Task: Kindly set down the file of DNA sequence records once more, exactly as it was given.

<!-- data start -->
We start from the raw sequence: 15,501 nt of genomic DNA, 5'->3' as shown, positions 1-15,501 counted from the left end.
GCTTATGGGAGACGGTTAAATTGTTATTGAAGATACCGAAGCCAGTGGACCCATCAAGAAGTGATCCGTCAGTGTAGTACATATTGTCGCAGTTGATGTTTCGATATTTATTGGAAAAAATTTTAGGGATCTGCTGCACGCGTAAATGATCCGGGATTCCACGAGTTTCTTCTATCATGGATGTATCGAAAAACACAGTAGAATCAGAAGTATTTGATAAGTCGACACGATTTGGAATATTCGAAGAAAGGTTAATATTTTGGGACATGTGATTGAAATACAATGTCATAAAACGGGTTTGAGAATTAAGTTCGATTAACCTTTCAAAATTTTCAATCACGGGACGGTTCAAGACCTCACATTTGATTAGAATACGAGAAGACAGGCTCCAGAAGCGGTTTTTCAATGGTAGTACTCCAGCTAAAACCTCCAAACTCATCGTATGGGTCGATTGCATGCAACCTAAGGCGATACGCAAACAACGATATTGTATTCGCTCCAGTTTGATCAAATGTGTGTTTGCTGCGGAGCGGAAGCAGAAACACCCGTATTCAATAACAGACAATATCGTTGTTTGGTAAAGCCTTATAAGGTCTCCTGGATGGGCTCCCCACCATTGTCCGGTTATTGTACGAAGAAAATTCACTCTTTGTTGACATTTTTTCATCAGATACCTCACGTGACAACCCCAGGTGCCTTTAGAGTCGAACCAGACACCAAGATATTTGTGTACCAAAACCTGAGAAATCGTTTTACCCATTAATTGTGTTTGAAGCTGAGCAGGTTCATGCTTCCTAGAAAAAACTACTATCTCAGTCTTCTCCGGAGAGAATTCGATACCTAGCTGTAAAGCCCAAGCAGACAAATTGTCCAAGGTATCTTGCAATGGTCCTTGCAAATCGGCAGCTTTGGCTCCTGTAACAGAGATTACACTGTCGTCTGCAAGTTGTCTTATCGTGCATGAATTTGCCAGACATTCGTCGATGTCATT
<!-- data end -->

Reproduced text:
We start from the raw sequence: 15,501 nt of genomic DNA, 5'->3' as shown, positions 1-15,501 counted from the left end.
GCTTATGGGAGACGGTTAAATTGTTATTGAAGATACCGAAGCCAGTGGACCCATCAAGAAGTGATCCGTCAGTGTAGTACATATTGTCGCAGTTGATGTTTCGATATTTATTGGAAAAAATTTTAGGGATCTGCTGCACGCGTAAATGATCCGGGATTCCACGAGTTTCTTCTATCATGGATGTATCGAAAAACACAGTAGAATCAGAAGTATTTGATAAGTCGACACGATTTGGAATATTCGAAGAAAGGTTAATATTTTGGGACATGTGATTGAAATACAATGTCATAAAACGGGTTTGAGAATTAAGTTCGATTAACCTTTCAAAATTTTCAATCACGGGACGGTTCAAGACCTCACATTTGATTAGAATACGAGAAGACAGGCTCCAGAAGCGGTTTTTCAATGGTAGTACTCCAGCTAAAACCTCCAAACTCATCGTATGGGTCGATTGCATGCAACCTAAGGCGATACGCAAACAACGATATTGTATTCGCTCCAGTTTGATCAAATGTGTGTTTGCTGCGGAGCGGAAGCAGAAACACCCGTATTCAATAACAGACAATATCGTTGTTTGGTAAAGCCTTATAAGGTCTCCTGGATGGGCTCCCCACCATTGTCCGGTTATTGTACGAAGAAAATTCACTCTTTGTTGACATTTTTTCATCAGATACCTCACGTGACAACCCCAGGTGCCTTTAGAGTCGAACCAGACACCAAGATATTTGTGTACCAAAACCTGAGAAATCGTTTTACCCATTAATTGTGTTTGAAGCTGAGCAGGTTCATGCTTCCTAGAAAAAACTACTATCTCAGTCTTCTCCGGAGAGAATTCGATACCTAGCTGTAAAGCCCAAGCAGACAAATTGTCCAAGGTATCTTGCAATGGTCCTTGCAAATCGGCAGCTTTGGCTCCTGTAACAGAGATTACACTGTCGTCTGCAAGTTGTCTTATCGTGCATGAATTTGCCAGACATTCGTCGATGTCATT